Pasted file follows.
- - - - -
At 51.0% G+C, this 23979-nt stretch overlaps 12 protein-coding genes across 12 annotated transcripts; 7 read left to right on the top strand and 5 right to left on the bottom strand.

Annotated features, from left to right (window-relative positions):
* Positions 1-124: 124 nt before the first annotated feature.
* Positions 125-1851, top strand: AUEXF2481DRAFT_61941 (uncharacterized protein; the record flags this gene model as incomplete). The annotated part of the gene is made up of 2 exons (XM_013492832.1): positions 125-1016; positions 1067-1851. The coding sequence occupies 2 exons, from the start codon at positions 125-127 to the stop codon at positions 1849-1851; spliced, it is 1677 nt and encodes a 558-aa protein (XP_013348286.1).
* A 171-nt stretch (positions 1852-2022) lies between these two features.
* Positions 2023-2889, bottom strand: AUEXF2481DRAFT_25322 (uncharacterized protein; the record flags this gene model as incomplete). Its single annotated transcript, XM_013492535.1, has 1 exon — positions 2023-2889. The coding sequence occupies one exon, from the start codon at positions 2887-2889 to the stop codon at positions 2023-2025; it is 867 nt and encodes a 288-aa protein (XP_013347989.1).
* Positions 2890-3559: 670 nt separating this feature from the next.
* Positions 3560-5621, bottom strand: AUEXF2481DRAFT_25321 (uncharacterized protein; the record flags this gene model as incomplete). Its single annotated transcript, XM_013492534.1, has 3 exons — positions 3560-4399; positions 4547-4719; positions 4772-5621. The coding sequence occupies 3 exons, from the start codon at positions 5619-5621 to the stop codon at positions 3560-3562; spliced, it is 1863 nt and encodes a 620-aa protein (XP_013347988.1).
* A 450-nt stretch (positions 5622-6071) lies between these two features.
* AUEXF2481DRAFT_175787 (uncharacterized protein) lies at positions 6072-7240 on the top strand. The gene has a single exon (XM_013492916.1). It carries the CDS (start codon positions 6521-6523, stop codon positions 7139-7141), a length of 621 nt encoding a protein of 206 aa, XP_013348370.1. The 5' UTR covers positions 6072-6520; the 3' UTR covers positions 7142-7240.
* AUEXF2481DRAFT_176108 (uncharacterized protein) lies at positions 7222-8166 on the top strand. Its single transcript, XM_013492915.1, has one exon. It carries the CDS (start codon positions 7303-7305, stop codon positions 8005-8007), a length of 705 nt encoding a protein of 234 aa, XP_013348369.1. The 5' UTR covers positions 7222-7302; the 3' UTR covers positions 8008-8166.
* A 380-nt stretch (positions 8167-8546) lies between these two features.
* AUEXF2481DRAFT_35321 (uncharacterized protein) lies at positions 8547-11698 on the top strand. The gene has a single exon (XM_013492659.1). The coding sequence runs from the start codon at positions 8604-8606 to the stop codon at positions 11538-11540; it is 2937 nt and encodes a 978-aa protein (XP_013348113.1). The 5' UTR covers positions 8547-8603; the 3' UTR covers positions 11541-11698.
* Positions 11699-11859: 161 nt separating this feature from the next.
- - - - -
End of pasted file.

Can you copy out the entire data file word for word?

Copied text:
At 51.0% G+C, this 23979-nt stretch overlaps 12 protein-coding genes across 12 annotated transcripts; 7 read left to right on the top strand and 5 right to left on the bottom strand.

Annotated features, from left to right (window-relative positions):
* Positions 1-124: 124 nt before the first annotated feature.
* Positions 125-1851, top strand: AUEXF2481DRAFT_61941 (uncharacterized protein; the record flags this gene model as incomplete). The annotated part of the gene is made up of 2 exons (XM_013492832.1): positions 125-1016; positions 1067-1851. The coding sequence occupies 2 exons, from the start codon at positions 125-127 to the stop codon at positions 1849-1851; spliced, it is 1677 nt and encodes a 558-aa protein (XP_013348286.1).
* A 171-nt stretch (positions 1852-2022) lies between these two features.
* Positions 2023-2889, bottom strand: AUEXF2481DRAFT_25322 (uncharacterized protein; the record flags this gene model as incomplete). Its single annotated transcript, XM_013492535.1, has 1 exon — positions 2023-2889. The coding sequence occupies one exon, from the start codon at positions 2887-2889 to the stop codon at positions 2023-2025; it is 867 nt and encodes a 288-aa protein (XP_013347989.1).
* Positions 2890-3559: 670 nt separating this feature from the next.
* Positions 3560-5621, bottom strand: AUEXF2481DRAFT_25321 (uncharacterized protein; the record flags this gene model as incomplete). Its single annotated transcript, XM_013492534.1, has 3 exons — positions 3560-4399; positions 4547-4719; positions 4772-5621. The coding sequence occupies 3 exons, from the start codon at positions 5619-5621 to the stop codon at positions 3560-3562; spliced, it is 1863 nt and encodes a 620-aa protein (XP_013347988.1).
* A 450-nt stretch (positions 5622-6071) lies between these two features.
* AUEXF2481DRAFT_175787 (uncharacterized protein) lies at positions 6072-7240 on the top strand. The gene has a single exon (XM_013492916.1). It carries the CDS (start codon positions 6521-6523, stop codon positions 7139-7141), a length of 621 nt encoding a protein of 206 aa, XP_013348370.1. The 5' UTR covers positions 6072-6520; the 3' UTR covers positions 7142-7240.
* AUEXF2481DRAFT_176108 (uncharacterized protein) lies at positions 7222-8166 on the top strand. Its single transcript, XM_013492915.1, has one exon. It carries the CDS (start codon positions 7303-7305, stop codon positions 8005-8007), a length of 705 nt encoding a protein of 234 aa, XP_013348369.1. The 5' UTR covers positions 7222-7302; the 3' UTR covers positions 8008-8166.
* A 380-nt stretch (positions 8167-8546) lies between these two features.
* AUEXF2481DRAFT_35321 (uncharacterized protein) lies at positions 8547-11698 on the top strand. The gene has a single exon (XM_013492659.1). The coding sequence runs from the start codon at positions 8604-8606 to the stop codon at positions 11538-11540; it is 2937 nt and encodes a 978-aa protein (XP_013348113.1). The 5' UTR covers positions 8547-8603; the 3' UTR covers positions 11541-11698.
* Positions 11699-11859: 161 nt separating this feature from the next.